500 foreign exhibitors from over 20 countries and regions have descended on the 2018 Hospitality World, one of the most professional food and beverage exhibitions in Southern China. Some there say the ongoing China-US trade friction has brought them big opportunities.
Since China imposed tariffs on American goods worth 50 billion US dollars, industry insiders say beef and pork products have borne all of the brunt, especially in Guangdong province.
President of Guangdong Imported Food Association Qi Yilong says "most US meat products enter China through Guangdong. Importing costs have gone up for many local importers, whereas for snacks and fruits, tariff impacts are quite limited."
Qi says this is because fruits and snacks are not necessities, and most of them are imported from Southeast Asia and Europe.
In 2017, around 14 percent of Guangdong's imported frozen pork meat came from the U.S. And in terms of pork parts, percentages were as high as 66 percent.
General Manager of Guangdong Foodstuffs Import and Export Group Du Xu says beef products can easily find replacements from Australia, Argentina and Belerus, and with the 25 percent tariff on pork, American meat does not have a price advantage anymore.
"Sourcing from other countries like France and the Netherlands is an option, but prices would be higher," says Du.
Experts say price is a big factor when it comes to trade. Despite the long-distance logistics, cheaper meat products from another part of the western world are now a viable option for Guangdong importers.
For instance, one importer Guangdong BNH Import and Export has shifted its focus towards countries like Uruguay. Its sales director Wayne Song says "now we are importing beef from Uruguay because it has a reliable traceability system, plus its beef is one third cheaper than American beef."
Wayne says Uruguay beef mostly exports to Europe, and now it could very soon be served on the Chinese table.
The local imported food association says it's been sending delegations to South American countries to negotiate specifics, like freight cost and pricing. President Qi says as soon as six months from now, they will be able to lock deals with alternative partners.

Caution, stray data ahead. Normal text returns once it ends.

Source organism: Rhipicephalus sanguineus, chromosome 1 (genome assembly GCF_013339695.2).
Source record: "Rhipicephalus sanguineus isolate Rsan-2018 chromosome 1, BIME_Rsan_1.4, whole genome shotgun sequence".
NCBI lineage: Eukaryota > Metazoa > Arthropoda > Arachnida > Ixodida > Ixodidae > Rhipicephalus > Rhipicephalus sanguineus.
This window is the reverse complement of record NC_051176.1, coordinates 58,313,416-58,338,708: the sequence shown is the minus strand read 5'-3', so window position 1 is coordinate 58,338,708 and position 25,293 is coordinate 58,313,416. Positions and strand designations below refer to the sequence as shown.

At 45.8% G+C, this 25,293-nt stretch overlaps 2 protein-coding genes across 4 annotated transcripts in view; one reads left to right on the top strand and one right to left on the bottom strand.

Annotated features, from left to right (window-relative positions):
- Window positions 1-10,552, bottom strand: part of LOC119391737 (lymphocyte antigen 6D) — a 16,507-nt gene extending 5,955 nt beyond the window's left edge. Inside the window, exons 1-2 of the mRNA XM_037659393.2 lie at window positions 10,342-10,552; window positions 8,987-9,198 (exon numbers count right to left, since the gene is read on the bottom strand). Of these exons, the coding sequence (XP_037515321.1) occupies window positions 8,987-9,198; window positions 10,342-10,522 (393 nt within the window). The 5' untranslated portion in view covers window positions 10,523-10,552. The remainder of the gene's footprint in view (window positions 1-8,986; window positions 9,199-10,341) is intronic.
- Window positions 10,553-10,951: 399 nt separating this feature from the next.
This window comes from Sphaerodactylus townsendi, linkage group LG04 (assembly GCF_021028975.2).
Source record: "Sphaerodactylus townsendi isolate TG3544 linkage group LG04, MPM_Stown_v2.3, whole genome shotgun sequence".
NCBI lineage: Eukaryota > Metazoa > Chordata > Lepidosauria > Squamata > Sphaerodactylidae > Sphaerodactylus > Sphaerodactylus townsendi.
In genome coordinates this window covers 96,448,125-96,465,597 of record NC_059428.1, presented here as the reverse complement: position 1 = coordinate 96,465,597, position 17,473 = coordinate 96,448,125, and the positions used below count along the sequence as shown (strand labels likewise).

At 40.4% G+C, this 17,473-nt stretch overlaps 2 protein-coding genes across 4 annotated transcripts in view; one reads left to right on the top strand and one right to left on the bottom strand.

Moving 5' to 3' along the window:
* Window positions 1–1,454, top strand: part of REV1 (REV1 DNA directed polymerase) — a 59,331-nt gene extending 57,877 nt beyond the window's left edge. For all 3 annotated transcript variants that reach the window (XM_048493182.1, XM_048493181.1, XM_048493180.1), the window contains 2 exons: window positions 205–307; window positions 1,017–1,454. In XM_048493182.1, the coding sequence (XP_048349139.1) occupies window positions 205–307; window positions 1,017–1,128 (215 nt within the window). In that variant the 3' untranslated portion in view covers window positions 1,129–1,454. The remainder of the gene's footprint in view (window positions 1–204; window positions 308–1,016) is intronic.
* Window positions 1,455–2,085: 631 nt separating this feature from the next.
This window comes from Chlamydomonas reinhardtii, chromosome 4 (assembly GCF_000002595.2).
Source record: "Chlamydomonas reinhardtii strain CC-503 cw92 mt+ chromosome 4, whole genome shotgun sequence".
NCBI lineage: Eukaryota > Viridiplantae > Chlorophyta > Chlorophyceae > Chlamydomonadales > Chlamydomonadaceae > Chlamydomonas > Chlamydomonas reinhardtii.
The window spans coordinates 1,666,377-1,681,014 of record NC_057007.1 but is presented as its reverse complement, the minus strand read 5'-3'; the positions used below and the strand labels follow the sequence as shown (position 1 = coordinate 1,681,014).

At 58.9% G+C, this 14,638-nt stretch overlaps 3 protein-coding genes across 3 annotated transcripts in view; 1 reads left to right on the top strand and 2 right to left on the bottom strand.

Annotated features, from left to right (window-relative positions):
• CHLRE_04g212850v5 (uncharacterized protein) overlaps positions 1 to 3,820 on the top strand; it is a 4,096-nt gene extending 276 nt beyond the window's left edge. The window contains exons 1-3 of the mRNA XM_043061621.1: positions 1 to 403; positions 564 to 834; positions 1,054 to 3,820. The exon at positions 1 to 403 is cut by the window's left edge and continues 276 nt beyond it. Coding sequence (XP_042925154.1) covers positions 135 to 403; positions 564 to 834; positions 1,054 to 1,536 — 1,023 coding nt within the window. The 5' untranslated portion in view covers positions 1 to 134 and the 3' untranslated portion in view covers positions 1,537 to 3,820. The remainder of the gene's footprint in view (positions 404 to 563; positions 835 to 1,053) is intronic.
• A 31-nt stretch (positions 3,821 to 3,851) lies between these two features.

Meanwhile, exporters from those countries are also looking to tap into the Chinese market. For instance, Joanna Skoczek, Consul of Polish Consulate General in Guangzhou is excited about her hometown apples: "Two years ago, we started to export Polish apples to China, and I hope the export will only be growing because polish apples are the best, they were very well received by Chinese consumers."
Consul of Chile in Guangzhou, Carlos Javier Marin, also expressed strong interest in the Chinese market: "Most Chilean producers are oriented to China. Besides cherries, we have apples, grapes, plums and we are already starting with walnuts, and maybe next year we will wait for the Chinese market to open for our lemons."
While the Chinese market is perhaps the most attractive one for foreign food producers, many of them hope for simpler registration procedures on the Chinese side for faster, easier access. Some exporters complain about the lengthy registration, certification and custom procedures.
"So for example you need to fulfill procedures that have already been fulfilled before. They should be simplified and encourage exporters to come to this market." Says Joanna.
That said, when supply meets demand, plenty of deals will be made between China and these exporting countries. They all agree on one consensus: trade without barriers would benefit everybody.